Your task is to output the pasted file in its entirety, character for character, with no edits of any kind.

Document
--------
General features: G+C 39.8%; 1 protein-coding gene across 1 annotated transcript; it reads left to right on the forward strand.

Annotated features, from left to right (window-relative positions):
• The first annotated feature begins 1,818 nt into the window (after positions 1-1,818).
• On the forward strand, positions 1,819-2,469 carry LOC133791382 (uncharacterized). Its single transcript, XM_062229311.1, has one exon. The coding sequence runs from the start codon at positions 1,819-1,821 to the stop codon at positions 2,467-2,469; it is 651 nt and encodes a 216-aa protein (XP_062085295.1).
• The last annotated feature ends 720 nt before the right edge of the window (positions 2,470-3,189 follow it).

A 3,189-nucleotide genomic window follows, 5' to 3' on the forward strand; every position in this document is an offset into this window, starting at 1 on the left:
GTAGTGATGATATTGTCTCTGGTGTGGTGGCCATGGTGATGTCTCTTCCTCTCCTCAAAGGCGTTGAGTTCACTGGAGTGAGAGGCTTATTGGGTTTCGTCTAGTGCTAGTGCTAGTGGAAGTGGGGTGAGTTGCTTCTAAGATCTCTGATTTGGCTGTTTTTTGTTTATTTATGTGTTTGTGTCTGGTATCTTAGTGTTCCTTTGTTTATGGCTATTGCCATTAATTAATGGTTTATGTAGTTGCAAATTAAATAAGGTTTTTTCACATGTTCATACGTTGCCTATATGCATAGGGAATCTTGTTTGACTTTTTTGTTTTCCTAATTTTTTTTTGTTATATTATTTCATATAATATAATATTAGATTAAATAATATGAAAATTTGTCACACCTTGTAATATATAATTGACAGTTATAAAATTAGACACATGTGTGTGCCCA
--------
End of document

General features: G+C 39.8%; 1 protein-coding gene across 1 annotated transcript; it reads left to right on the forward strand.

Annotated features, from left to right (window-relative positions):
• The first annotated feature begins 1,818 nt into the window (after positions 1-1,818).
• On the forward strand, positions 1,819-2,469 carry LOC133791382 (uncharacterized). Its single transcript, XM_062229311.1, has one exon. The coding sequence runs from the start codon at positions 1,819-1,821 to the stop codon at positions 2,467-2,469; it is 651 nt and encodes a 216-aa protein (XP_062085295.1).
• The last annotated feature ends 720 nt before the right edge of the window (positions 2,470-3,189 follow it).

A 3,189-nucleotide genomic window follows, 5' to 3' on the forward strand; every position in this document is an offset into this window, starting at 1 on the left:
GTAGTGATGATATTGTCTCTGGTGTGGTGGCCATGGTGATGTCTCTTCCTCTCCTCAAAGGCGTTGAGTTCACTGGAGTGAGAGGCTTATTGGGTTTCGTCTAGTGCTAGTGCTAGTGGAAGTGGGGTGAGTTGCTTCTAAGATCTCTGATTTGGCTGTTTTTTGTTTATTTATGTGTTTGTGTCTGGTATCTTAGTGTTCCTTTGTTTATGGCTATTGCCATTAATTAATGGTTTATGTAGTTGCAAATTAAATAAGGTTTTTTCACATGTTCATACGTTGCCTATATGCATAGGGAATCTTGTTTGACTTTTTTGTTTTCCTAATTTTTTTTTGTTATATTATTTCATATAATATAATATTAGATTAAATAATATGAAAATTTGTCACACCTTGTAATATATAATTGACAGTTATAAAATTAGACACATGTGTGTGCCCA